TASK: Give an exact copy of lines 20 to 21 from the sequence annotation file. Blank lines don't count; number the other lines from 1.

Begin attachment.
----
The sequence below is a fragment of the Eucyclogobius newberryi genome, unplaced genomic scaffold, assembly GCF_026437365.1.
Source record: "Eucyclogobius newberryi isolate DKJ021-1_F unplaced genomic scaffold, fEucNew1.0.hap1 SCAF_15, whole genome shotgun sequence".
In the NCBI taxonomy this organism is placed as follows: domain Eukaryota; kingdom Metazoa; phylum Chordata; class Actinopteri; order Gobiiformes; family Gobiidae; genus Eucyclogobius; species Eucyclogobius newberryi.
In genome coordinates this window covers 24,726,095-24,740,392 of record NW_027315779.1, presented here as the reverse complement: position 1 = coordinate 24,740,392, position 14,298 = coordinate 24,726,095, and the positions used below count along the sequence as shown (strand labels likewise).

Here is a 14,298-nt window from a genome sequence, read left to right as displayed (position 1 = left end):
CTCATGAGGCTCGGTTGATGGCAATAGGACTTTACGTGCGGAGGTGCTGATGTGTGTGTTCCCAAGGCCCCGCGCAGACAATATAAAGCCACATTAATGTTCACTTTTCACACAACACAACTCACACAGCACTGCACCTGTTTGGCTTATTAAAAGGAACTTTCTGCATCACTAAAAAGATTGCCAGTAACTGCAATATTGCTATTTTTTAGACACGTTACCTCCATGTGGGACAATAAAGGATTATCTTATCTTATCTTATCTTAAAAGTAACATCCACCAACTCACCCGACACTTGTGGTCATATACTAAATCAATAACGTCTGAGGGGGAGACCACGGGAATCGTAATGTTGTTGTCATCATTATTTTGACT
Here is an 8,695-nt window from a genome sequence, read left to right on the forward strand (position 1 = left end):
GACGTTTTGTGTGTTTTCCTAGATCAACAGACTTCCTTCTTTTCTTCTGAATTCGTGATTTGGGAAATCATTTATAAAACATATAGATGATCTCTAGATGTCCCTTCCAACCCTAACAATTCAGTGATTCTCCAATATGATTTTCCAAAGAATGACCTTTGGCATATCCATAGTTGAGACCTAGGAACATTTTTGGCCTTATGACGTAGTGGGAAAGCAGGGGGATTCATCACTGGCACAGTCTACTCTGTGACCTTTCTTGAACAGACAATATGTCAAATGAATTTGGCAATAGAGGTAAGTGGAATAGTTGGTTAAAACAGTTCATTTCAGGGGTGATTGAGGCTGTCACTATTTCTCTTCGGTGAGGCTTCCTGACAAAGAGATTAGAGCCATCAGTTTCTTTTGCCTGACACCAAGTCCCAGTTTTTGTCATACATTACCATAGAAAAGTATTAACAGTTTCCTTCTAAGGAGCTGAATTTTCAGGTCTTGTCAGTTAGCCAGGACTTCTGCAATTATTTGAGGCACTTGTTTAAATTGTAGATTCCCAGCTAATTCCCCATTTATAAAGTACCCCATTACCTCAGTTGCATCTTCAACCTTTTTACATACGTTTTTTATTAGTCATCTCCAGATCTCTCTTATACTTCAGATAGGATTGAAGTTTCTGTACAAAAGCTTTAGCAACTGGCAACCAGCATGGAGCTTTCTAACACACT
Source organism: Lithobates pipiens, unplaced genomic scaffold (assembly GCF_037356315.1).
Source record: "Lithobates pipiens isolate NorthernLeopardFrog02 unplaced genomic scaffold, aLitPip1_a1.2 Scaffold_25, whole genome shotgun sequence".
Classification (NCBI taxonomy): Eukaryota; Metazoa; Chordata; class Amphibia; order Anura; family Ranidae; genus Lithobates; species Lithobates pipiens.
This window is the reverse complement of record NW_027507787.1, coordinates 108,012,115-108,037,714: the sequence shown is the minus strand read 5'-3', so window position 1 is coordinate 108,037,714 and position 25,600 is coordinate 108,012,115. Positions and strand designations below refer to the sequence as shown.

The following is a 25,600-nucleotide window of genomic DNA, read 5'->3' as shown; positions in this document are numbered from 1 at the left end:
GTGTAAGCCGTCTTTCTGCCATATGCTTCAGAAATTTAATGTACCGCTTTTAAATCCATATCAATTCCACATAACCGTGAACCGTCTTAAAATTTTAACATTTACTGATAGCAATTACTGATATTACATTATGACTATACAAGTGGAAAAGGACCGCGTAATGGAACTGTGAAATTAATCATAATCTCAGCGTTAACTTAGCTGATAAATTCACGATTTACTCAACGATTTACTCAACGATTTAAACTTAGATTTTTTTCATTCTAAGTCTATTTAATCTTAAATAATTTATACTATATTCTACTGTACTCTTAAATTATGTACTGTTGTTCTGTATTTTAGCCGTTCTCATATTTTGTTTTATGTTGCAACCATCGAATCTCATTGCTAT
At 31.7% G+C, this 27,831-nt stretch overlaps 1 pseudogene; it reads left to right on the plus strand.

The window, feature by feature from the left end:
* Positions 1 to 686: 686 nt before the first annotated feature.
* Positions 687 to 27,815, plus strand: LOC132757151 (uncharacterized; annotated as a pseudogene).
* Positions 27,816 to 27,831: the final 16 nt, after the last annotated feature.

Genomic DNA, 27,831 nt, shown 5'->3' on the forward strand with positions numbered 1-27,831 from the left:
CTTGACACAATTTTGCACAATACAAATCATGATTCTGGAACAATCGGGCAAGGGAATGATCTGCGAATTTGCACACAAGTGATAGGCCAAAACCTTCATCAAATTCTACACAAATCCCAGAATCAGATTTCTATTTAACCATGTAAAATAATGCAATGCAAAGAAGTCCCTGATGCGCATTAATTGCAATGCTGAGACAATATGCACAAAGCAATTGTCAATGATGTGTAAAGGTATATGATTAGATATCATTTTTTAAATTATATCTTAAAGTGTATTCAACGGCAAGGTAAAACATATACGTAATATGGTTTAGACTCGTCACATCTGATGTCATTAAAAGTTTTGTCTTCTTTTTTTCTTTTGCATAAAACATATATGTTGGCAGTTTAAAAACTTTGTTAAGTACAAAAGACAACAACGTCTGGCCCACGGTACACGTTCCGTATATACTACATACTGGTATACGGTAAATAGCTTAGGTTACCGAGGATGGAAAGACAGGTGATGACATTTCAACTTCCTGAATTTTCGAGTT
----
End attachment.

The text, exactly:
Genomic DNA, 27,831 nt, shown 5'->3' on the forward strand with positions numbered 1-27,831 from the left:
CTTGACACAATTTTGCACAATACAAATCATGATTCTGGAACAATCGGGCAAGGGAATGATCTGCGAATTTGCACACAAGTGATAGGCCAAAACCTTCATCAAATTCTACACAAATCCCAGAATCAGATTTCTATTTAACCATGTAAAATAATGCAATGCAAAGAAGTCCCTGATGCGCATTAATTGCAATGCTGAGACAATATGCACAAAGCAATTGTCAATGATGTGTAAAGGTATATGATTAGATATCATTTTTTAAATTATATCTTAAAGTGTATTCAACGGCAAGGTAAAACATATACGTAATATGGTTTAGACTCGTCACATCTGATGTCATTAAAAGTTTTGTCTTCTTTTTTTCTTTTGCATAAAACATATATGTTGGCAGTTTAAAAACTTTGTTAAGTACAAAAGACAACAACGTCTGGCCCACGGTACACGTTCCGTATATACTACATACTGGTATACGGTAAATAGCTTAGGTTACCGAGGATGGAAAGACAGGTGATGACATTTCAACTTCCTGAATTTTCGAGTT